That, to me, is eternal life. No matter what, no matter how short, or limited, or difficult a life is, it matters. We are connected to every other life on Earth. We all have that intrinsic value, every life, every person, everyone makes an impact. That whole "Six degrees of separation" concept is true in that every person who is connected to even one other human being is connected to all of us.
This little boy is gone, and that is a shame, and he will be missed. But he will live in memories, and in the actions of every person who remembers him, and in the impact that they have on everyone who knows them. He mattered. Nonverbal, severely disabled, limited, he still mattered. His life was worth living, and worth having.

Wednesday, 25 April 2012

Talking for (or to) myself

I can’t keep to the sidelines any more. I need to speak my mind, and not on someone else’s page or story or post. I am getting more and more frustrated finding people to speak for me, and have finally realized (yeah, I am slow like that) that only I can speak for me.
I am a stay at home mom of a 15 month old girl (let’s call her Kitten) and a four year old boy (let’s call him Monkey). I have battled major depression for most of my life, and am on meds.
 My son was diagnosed with Autism Spectrum Disorder (ASD ) a few months ago.
He is functioning socially at roughly a 2 year old level. His speech is a little better, but still delayed at least 18 months. He attends a preschool that provides him with some speech, occupational and behavioral therapy. We are immensely lucky to have found this school. They can take him for kindergarten as well, so we won’t have to deal with the trauma of changing schools for this year at least.
The thing that got me writing today is my reading of so many blogs and Facebook posts about the causes, treatments and cures for ASD, including current, debunked but somehow not dead, and promising possibilities.
I have been pitied, lauded and disdained in my parenting of Monkey. I have felt judged (and been judgmental and defensive in return) when reading blogs by ASD adults and parents. I doubt that was the intention in most cases. I can’t blame anyone else for my gut response to what I read. I am a grown up, at least in theory, and I try to keep a level head and an open mind (not so open that my brains fall out, though).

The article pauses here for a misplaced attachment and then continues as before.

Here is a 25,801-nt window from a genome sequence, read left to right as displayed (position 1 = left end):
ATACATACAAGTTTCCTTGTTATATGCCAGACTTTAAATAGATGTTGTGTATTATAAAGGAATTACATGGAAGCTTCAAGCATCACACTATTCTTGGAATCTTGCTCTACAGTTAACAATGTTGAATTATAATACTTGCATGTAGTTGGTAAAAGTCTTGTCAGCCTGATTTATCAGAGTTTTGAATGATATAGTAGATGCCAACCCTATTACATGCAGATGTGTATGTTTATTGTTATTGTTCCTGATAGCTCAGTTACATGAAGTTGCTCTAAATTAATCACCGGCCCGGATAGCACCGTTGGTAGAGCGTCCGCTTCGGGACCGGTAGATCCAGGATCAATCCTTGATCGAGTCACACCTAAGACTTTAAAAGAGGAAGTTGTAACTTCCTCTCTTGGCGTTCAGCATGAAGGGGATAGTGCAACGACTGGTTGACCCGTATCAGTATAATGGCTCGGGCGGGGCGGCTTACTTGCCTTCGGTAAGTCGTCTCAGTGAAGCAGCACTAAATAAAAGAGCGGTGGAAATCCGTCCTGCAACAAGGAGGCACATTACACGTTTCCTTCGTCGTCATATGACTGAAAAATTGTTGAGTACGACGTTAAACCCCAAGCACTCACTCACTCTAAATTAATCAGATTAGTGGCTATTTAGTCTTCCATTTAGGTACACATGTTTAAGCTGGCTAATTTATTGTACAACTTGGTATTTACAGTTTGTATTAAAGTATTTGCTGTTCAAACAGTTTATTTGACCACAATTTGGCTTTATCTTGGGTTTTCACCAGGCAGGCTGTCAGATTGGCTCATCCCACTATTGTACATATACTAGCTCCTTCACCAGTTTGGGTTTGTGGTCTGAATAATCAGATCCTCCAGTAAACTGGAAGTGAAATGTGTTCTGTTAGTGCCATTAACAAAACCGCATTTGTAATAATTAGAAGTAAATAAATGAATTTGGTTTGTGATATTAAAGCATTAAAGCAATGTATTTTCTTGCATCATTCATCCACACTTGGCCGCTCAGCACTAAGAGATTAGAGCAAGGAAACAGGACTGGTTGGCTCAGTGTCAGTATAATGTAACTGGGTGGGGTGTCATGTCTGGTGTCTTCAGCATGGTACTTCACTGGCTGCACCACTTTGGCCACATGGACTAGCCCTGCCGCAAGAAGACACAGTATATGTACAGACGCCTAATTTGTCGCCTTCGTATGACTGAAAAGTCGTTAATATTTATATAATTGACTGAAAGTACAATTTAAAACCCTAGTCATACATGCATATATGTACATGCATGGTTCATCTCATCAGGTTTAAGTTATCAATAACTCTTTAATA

I recently have thought about the debate on whether ASD is a condition to be treated, pitied, cured, celebrated or whatever else one might consider as a response to what is a very confusing and sometimes scary, sometimes astonishing, range of traits and symptoms.
I don’t celebrate my son’s ASD. Maybe I should. It is harder when he poops in the tub, then paints with it, or has screaming meltdowns and slams his head into solid objects at bruising force.  I can’t celebrate his struggle to communicate or his frustration with those things that other ‘neurotypical’(NT) children find simple, for the most part. But his fascination and focus, his lively sense of wonder and humour, and his affectionate nature are a joy to me. I don’t know if he would still be who he is without the ASD, and I am not likely to find out. This I accept. I embrace the child and human being he is.
I want to help him. Not cure, not change, just help. I want to be a good mom, to direct him, to love him, to reassure him, to enjoy him. I don’t know how to get past the behaviours and the thought processes, whether dysfunctional or not, that separate and isolate him.
I want him to lead a happy, fulfilled, productive, independent life, in that order. If he requires some kind of meds, I will go there. If he needs anything from me, I will do my best to give it to him.
Happy, I think he can be no matter where we get with the various therapies and approaches. Fulfilled follows from happy, I believe; I want him to go as far and live as fully as he is capable of. Productive is secondary in that he will never be less or more valuable for what he contributes to the world. I would like for him to feel that he is a valued person and member of the human race regardless, but I could hope for him to contribute as much as he can and wants to, without limiting himself because of his ASD or anything else. Independence? We will see. He certainly has a strong will and a sense of himself that is sometimes surprising, and that is a wonderful thing. I want everyone to see and celebrate the amazing person he is.
My son. Himself. He is not Autism. He is autistic. It is an integral part of him, but not all of who he is. I want for my son what every parent wants. I have learned to let go of the hope that he might have an ordinary life. I guess we will have to see what we can do with extraordinary.